Nearly half of the Senate Democrats who voted against the U.S.-Mexico-Canada Trade Agreement share one thing in common: They ran, or are still running, for the 2020 presidential nomination, leaving every vote subject to extra scrutiny for national political implications.
Cory Booker, Kirsten Gillibrand, Kamala Harris and Bernie Sanders were among the nine Democrats who on Thursday voted against the trade deal. Sanders, who is still in the presidential race, is near the top of many primary polls. The other three have dropped out but may still harbor hopes of a spot on the 2020 ticket as the vice presidential pick or even ambitions for another presidential bid in 2024 or 2028.
While the final version of the agreement included additional measures to protect U.S. labor that were negotiated by House Speaker Nancy Pelosi and endorsed by AFL-CIO President Richard Trumka, critics argue those protections are insufficient for American workers. Environmental groups, meanwhile, have universally panned the deal.
“We can do much better than a Trump-led trade deal,” Sanders said during Tuesday’s presidential primary debate in Iowa. Another Democrat still in the race, Elizabeth Warren voted for the deal, arguing that it will “give some relief” to workers and is better than no action at all. Amy Klobuchar also backed it.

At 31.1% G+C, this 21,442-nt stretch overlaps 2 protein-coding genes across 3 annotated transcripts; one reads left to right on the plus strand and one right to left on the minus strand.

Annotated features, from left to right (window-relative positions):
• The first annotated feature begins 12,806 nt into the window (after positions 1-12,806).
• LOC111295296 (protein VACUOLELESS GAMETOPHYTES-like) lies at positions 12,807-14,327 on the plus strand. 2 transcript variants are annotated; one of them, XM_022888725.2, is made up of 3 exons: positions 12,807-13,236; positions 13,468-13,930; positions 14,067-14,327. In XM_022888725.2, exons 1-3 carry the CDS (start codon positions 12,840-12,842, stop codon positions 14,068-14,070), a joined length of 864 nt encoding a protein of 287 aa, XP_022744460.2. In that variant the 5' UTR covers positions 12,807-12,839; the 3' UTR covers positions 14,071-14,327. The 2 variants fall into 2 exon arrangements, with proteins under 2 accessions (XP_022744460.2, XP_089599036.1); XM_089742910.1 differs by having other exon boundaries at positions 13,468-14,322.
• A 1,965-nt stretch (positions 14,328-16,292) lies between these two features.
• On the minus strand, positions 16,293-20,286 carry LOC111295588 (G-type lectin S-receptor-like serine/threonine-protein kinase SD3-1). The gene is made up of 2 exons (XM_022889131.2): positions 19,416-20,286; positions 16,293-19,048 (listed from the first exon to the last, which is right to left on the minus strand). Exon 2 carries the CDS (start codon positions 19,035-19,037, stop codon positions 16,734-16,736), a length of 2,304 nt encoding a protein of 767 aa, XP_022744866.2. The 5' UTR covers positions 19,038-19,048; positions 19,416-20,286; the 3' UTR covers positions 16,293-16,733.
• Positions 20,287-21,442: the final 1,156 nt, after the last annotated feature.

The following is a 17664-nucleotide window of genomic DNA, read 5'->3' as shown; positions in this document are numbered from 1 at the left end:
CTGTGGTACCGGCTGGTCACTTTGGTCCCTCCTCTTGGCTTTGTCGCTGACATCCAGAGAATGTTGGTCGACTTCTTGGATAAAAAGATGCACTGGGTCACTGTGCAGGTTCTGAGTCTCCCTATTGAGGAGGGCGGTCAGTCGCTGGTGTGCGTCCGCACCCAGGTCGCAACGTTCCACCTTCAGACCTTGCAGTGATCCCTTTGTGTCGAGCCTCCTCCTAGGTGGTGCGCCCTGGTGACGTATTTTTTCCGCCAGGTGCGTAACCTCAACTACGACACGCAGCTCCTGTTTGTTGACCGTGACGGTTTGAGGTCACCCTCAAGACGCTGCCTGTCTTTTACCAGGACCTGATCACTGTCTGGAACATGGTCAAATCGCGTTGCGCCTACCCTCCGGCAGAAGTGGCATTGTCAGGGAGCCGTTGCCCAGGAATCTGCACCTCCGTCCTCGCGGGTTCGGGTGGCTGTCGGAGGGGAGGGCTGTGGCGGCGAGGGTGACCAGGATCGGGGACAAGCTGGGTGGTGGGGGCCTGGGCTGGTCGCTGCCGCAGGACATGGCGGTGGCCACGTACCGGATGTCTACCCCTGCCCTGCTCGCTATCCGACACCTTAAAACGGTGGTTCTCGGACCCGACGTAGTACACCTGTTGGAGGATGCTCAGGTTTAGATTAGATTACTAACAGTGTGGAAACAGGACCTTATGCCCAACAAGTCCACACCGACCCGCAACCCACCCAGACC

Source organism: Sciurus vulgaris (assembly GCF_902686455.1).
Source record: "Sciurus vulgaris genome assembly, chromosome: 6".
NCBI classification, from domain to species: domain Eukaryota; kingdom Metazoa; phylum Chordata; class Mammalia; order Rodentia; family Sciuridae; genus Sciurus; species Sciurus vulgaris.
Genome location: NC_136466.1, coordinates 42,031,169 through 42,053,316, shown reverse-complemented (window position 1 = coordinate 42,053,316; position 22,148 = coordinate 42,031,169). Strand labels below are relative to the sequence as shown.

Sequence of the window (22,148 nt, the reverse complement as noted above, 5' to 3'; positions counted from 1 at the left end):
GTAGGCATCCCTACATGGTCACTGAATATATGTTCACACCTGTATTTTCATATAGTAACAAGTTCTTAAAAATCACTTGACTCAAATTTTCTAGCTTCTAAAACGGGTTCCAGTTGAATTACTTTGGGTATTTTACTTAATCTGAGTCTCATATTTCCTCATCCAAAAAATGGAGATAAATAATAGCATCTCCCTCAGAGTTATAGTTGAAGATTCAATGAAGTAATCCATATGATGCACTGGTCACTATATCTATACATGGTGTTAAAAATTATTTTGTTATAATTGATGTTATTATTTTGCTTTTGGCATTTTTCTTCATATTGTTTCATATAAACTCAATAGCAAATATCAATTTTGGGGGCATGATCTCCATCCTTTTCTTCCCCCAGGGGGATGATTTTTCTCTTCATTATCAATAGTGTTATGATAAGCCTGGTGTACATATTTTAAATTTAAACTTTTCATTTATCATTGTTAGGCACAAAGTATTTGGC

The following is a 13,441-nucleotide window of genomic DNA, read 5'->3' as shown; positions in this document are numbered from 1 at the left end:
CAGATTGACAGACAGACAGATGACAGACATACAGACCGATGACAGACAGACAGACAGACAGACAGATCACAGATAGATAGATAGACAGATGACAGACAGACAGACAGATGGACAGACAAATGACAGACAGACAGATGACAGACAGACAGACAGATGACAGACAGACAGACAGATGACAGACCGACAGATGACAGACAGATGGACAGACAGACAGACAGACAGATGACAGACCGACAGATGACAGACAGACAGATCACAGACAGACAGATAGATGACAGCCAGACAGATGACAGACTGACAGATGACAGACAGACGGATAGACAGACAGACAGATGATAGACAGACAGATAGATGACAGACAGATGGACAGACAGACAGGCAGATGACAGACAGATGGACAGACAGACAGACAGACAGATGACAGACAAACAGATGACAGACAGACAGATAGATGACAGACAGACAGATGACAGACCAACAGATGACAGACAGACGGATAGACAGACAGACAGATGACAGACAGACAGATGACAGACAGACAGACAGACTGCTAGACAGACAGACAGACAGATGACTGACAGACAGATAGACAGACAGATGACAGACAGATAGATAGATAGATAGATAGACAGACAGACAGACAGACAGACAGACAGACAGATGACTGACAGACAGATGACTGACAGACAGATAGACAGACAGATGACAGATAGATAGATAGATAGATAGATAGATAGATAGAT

The three senators who’ve dropped out of the race are all in their 50s and could have more chances at the White House, and a vote for a trade agreement could backfire if it leads to job losses or, in the case of the new deal, new environmental problems. Joe Biden, a former longtime Delaware senator, has faced criticism from opponents – especially Sanders – for his support of trade agreements, including the USMCA predecessor Nafta.
Harris said she was opposing the deal because of its lack of environmental protections. Gillibrand said she was voting against it because she didn’t think it did enough for the environment, drug prices or New York state’s farmers and producers. Booker has not yet explained his vote.
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